3. Give what you’ve been given. 

Jesus is coming soon and will repay what we’ve done with what we’ve been given according to Revelation 22:12-13: “Behold, I am coming soon, bringing my recompense with me, to repay each one for what he has done. I am the Alpha and the Omega, the first and the last, the beginning and the end.”  Can I encourage you to up your giving game in 2017?  If you’re not serving, find a place to serve.  If your giving is not at the level you long for it to be, kick it up this year. A tithe, or 10%, is a good place to start.  We have some exciting news coming up this month that will make it easier to give online and by text through a new app.

4. Go with the gospel. 

I love the gracious invitation that is found in verse 17: “The Spirit and the Bride say, ‘Come.’  And let the one who hears say, ‘Come.’ And let the one who is thirsty come; let the one who desires take the water of life without price.”  The Bride is the church.  The one who hears is you and me.  We’re to invite people to come to Christ, the only one who can quench spiritual thirst.  The water of life is free for the taking.  Let’s recommit to evangelism this year, stepping up our go game.

Are you ready to meet the King of Kings and Lord of Lords today?  The Babe in Bethlehem became the Christ of the Cross, who is both King and Judge.  

Twas the night before Jesus Came, and all through the house

Not a creature was praying, not one in the house.

The Bible was laid on the shelf without care,

In hope that Jesus would not come there.

The children were dressing to crawl into bed,

Not once ever kneeling or bowing a head.

And Mom in her rocker with Baby on her lap

Was watching the late show while I took a nap.

When out of the East there arose such a clatter,

I sprang to my feet to see what was the matter.

Away to the window I flew like a flash,

Tore open the shutters, threw up the sash!

When what to my wondering eyes should appear?

But angels proclaiming that Jesus was here!

With a light like the sun sending forth a bright ray,

I knew in a moment this must be the Day!

The light of his face made me cover my head.

It was Jesus!  Returning just like He’d said.

And though I possessed worldly wisdom and wealth,

I cried when I saw Him in spite of myself.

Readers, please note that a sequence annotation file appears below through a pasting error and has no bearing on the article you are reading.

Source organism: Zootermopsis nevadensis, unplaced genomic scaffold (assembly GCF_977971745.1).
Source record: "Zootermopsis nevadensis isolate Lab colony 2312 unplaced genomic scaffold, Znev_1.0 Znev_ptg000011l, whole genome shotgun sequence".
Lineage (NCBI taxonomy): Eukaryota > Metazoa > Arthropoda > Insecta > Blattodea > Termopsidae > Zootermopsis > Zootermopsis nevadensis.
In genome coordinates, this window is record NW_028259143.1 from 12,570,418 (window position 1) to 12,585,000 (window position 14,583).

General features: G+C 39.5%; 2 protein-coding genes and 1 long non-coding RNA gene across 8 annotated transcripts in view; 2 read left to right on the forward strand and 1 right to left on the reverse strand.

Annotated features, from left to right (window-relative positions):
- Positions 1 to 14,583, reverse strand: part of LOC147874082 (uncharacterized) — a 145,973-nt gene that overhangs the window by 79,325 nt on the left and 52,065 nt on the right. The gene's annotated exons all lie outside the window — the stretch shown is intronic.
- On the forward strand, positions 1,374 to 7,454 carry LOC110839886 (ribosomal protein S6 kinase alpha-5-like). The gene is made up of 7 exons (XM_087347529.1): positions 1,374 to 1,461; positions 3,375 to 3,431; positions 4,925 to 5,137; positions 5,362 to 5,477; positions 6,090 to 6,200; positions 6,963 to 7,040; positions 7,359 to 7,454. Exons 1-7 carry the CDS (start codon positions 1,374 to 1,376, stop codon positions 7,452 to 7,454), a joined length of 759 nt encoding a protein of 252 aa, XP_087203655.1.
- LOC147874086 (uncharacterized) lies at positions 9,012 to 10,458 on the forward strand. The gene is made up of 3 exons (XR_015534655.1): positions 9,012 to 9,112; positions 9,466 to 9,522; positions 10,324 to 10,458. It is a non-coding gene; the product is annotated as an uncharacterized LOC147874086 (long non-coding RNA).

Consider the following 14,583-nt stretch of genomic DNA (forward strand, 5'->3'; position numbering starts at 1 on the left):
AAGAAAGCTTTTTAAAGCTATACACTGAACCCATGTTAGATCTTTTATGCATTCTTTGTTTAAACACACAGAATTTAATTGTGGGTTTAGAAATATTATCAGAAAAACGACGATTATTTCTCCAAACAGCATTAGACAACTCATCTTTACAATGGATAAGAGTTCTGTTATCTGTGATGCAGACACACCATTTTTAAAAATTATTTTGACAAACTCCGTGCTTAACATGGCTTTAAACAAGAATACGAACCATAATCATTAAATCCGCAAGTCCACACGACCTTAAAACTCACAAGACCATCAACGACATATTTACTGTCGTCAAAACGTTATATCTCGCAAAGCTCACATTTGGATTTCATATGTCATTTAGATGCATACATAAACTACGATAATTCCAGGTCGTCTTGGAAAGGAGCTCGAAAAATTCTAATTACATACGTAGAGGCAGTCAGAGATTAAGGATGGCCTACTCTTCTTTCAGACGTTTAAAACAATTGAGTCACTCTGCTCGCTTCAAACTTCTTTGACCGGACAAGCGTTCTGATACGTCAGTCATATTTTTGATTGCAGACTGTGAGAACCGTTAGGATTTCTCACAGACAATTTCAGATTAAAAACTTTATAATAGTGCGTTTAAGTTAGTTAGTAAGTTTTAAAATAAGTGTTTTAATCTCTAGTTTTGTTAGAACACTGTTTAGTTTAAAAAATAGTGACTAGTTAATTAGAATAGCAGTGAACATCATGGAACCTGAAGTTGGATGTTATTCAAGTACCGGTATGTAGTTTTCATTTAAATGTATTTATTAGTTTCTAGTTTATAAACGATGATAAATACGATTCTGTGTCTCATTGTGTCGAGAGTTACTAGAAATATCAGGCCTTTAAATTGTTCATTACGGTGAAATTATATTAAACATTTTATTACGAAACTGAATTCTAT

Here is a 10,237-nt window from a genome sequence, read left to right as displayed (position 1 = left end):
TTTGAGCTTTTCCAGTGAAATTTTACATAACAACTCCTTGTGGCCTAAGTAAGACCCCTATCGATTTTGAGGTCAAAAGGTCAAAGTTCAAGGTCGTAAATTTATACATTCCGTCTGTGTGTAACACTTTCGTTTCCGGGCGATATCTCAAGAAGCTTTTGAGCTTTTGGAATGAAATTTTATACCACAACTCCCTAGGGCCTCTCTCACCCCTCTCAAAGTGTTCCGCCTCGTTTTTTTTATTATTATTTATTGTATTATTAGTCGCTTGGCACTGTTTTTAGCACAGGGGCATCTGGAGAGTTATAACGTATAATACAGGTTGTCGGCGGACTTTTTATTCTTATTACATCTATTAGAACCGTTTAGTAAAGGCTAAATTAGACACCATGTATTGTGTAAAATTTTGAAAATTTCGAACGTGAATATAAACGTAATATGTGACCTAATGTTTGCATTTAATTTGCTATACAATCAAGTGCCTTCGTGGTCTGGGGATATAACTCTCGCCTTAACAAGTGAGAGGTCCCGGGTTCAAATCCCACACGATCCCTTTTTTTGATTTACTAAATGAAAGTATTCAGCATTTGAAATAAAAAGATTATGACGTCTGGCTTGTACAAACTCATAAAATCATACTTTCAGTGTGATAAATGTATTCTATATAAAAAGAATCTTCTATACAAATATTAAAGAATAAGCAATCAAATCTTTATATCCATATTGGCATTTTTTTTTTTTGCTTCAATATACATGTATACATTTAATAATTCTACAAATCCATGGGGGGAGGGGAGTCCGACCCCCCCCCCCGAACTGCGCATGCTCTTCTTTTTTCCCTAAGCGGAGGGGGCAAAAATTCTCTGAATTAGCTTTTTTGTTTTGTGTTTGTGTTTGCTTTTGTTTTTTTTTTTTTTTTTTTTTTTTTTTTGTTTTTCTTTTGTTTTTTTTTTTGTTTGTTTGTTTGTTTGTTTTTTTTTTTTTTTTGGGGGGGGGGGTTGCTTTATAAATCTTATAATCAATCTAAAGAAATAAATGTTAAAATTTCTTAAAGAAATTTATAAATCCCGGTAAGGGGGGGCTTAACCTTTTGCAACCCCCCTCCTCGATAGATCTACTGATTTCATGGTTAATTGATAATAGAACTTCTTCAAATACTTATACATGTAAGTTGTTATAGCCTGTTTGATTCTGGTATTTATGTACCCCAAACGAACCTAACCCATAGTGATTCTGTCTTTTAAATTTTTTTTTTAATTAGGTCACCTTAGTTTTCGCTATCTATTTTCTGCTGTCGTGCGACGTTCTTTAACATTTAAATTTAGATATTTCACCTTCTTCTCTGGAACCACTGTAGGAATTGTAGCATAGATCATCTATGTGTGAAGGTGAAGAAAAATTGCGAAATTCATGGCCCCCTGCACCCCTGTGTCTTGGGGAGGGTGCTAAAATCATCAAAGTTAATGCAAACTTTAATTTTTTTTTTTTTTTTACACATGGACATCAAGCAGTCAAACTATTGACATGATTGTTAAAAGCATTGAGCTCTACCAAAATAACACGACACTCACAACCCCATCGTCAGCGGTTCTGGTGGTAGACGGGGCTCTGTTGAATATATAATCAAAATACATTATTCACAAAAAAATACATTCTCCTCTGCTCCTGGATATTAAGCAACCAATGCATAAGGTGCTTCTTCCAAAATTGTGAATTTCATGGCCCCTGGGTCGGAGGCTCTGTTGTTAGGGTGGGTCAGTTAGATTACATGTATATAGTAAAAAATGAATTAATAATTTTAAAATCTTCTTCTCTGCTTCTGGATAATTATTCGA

In the Book of Life which He held in His hand

Was written the name of every saved man.

He spoke not a word as He searched for my name.

When He said, “It’s not here,” my head hung in shame.

The people whose names had been written with love,

He gathered to take to His father above.

With those who were ready, He rose without a sound

While all the rest were standing around.

I fell to my knees, but it was too late.

I had waited too long, and thus sealed my fate.

I stood and cried as they rose out of sight,

“If only I had been ready tonight!”

Are you ready today?  Do you know Christ?  Have you received Him into your life?  If you have, are you living for Him or for yourself?

Don’t leave Christ in the cradle, only to think about Him again next Christmas.  Some day, you’re going to meet the Conquering Christ of Christmas as your Judge – and the only way you’ll be able to face Him is if you’ve received the water of life.

I don’t know how to say this any other way.  If you don’t know Jesus, you have an appointment with judgment.  Your future home will be in Hell.  And there is no escape unless you put your faith in Jesus Christ this very moment.  Flee to Jesus now before it’s too late…before you’re left outside or left behind.  


Receive this benediction from the last two verses of the Bible: “He who testifies to these things says, ‘Surely I am coming soon.’  Amen.  Come, Lord Jesus!  The grace of the Lord Jesus be with all.  Amen.” 

Do you have any thoughts or questions about this post?